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I'm trying to use Postgis 2.0 new function <-> (Geometry Distance Centroid) in order to calculate, for each row of my table (cosn1), the distance to the nearest polygon of the same class.

I was trying to use the following code:

WITH index_query AS (
  SELECT g1.gid As ref_gid, ST_Distance(g1.the_geom,g2.the_geom) As ENN    
    FROM "cosn1" As g1, "cosn1" As g2   
    WHERE g1.gid <> g2.gid AND g1.class = g2.class
    ORDER BY g1.gid, g1.the_geom <-> g2.the_geom) 
SELECT DISTINCT ON (ref_gid) ref_gid, ENN 
    FROM index_query
ORDER BY ref_gid, ENN;

But then I realize the warning:

Note: Index only kicks in if one of the geometries is a constant (not in a subquery/cte). e.g. 'SRID=3005;POINT(1011102 450541)'::geometry instead of a.geom

Meaning that the Index wont be used at all, and the query will take almost the same time as before using:

SELECT DISTINCT ON(g1.gid)  g1.gid As ref_gid, ST_Distance(g1.the_geom,g2.the_geom) As ENN    
    FROM "cosn1" As g1, "cosn1" As g2   
    WHERE g1.gid <> g2.gid AND g1.class = g2.class
    ORDER BY g1.gid, ST_Distance(g1.the_geom,g2.the_geom)

Can anyone point me a workaround that allows me to improve performance of my query?

Thank you very much.

share|improve this question
    
Given no responses yet, you might want to ask this on the PostGIS mailing list. –  GIS-Jonathan May 1 '12 at 8:29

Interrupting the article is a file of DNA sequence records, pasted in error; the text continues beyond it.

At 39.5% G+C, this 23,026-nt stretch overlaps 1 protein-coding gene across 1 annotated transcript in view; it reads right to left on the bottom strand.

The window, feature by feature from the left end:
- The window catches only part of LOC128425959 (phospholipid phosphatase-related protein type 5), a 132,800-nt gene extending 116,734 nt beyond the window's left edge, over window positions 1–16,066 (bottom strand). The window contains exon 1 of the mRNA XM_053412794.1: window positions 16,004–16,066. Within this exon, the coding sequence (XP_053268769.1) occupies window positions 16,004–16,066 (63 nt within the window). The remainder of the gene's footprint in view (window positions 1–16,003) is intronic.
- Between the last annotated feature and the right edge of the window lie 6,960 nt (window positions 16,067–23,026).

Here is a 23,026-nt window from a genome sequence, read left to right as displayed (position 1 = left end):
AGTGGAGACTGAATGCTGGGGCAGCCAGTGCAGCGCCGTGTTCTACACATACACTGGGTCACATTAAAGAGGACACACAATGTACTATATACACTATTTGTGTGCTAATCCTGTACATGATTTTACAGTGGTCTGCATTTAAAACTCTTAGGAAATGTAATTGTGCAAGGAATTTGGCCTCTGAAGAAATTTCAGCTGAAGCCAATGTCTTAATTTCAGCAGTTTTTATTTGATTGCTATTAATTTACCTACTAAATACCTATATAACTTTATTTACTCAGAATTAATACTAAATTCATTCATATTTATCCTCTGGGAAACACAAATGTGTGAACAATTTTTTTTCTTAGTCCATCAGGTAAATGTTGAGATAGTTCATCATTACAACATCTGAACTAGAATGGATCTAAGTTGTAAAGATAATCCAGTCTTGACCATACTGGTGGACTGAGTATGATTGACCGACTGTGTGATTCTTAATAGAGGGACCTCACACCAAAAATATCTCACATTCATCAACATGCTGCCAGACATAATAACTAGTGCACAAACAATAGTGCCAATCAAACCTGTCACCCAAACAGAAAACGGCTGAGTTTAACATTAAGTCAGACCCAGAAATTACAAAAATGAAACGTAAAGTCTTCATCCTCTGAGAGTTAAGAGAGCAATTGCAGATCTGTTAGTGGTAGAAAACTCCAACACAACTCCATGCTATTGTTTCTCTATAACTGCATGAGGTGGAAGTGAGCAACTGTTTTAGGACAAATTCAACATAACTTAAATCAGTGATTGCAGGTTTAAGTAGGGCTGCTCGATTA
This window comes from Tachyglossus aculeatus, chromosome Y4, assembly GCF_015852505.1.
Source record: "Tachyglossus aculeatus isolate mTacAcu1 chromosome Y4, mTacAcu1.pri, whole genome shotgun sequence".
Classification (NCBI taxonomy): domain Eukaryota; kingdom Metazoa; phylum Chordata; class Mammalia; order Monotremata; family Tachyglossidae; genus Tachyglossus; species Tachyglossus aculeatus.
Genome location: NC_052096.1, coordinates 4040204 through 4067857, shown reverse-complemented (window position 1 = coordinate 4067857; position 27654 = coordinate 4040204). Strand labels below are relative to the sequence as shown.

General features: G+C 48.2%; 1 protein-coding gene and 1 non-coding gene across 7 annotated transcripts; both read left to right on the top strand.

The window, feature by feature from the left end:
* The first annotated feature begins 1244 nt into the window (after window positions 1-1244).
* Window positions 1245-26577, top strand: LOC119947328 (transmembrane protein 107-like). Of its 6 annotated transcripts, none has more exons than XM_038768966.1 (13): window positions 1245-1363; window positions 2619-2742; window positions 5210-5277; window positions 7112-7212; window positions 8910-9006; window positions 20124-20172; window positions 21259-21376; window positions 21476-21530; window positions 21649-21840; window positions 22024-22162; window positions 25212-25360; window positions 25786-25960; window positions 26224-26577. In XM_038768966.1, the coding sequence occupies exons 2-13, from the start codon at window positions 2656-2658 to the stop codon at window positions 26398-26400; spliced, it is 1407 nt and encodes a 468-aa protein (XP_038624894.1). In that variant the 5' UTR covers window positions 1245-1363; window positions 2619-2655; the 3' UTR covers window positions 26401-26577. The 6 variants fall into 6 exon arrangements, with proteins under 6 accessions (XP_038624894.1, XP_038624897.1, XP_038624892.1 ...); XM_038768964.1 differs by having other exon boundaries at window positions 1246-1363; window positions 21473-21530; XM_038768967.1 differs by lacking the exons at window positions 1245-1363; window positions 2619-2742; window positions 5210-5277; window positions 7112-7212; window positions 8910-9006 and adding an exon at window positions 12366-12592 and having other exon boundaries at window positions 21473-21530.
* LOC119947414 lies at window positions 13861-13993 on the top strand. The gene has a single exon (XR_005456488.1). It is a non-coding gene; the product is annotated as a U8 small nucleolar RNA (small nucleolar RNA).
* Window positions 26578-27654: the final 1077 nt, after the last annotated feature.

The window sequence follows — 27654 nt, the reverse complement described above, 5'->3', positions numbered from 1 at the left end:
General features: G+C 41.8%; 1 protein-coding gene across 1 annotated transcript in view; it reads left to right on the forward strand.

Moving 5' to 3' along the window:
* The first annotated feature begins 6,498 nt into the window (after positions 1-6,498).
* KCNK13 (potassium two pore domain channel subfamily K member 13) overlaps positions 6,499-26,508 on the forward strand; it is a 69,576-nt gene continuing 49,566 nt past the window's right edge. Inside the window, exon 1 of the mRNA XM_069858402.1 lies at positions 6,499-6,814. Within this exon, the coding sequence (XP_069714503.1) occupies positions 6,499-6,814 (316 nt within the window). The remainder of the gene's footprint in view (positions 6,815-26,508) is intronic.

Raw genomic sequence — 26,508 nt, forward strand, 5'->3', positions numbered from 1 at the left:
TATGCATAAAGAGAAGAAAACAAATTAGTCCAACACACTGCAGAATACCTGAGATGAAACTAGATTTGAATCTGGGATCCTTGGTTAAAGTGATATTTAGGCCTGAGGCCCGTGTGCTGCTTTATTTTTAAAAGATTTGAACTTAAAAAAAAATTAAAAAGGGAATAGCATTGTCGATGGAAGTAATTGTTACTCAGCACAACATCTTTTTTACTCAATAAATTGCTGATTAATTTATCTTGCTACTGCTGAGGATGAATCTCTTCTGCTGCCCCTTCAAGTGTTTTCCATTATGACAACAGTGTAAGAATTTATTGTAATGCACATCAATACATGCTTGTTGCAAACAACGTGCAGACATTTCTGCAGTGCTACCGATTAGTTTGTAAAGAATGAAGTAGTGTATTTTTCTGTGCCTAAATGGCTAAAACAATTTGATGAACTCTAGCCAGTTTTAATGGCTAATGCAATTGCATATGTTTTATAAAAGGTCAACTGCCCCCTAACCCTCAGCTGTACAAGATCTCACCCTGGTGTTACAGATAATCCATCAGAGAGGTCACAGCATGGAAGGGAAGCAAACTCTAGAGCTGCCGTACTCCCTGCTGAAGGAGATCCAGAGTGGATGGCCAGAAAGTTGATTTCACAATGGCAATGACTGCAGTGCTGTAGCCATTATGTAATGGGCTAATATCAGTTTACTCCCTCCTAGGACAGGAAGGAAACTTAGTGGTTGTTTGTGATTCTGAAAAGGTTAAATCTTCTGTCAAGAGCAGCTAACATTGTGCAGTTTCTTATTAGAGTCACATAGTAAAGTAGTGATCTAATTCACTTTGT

I already did, but also without any responses. –  Alexandre Neto May 2 '12 at 8:44
2  
You can use g1.gid>g2.gid in the where clause, which will reduce the number of distance calculations you have to do. Unfortunately, until the <-> operator works without constants, we won't see much of speed improvement in this kind of query. –  John Barça May 9 '12 at 12:39
    
John, I need to keep all the gids, even those that are repeated as I need to update the EEN for each one of the polygons in my "cosn1" table. But what you said gave me an idea. I could do as you say using g1.gid > g2.gis to reduce distance calculations, but keeping g1.gid and g2.gid in the result. After that, I could union two subqueries of it (one with g1.gis as gid, and other with g2.gid). Thanks –  Alexandre Neto May 9 '12 at 16:20
    
I found that a possible solution to workaround the constant problem would be to use the <-> inside a SQL Function, using the_geom as a parameter. I have made some tests, and in some cases its much faster (). But in my case, since distances are inside the same table, many distance calculations are repeated during the process, making it slower than using the direct query. –  Alexandre Neto May 9 '12 at 16:31

1 Answer 1

Hum doing some tests on my machine sounded like this operator <-> is not working properly. I not sure that is a bug but it reported zero distance on not overlapped geometries. Intriging no?

Well what about the fair traditional SQL query optimizations? Since those unexpected results with <-> operator I replace it with st_centroid. Got much better results in speed.

Hope semantics with st_overlaps keep same. At least this was I understood from documentation about <->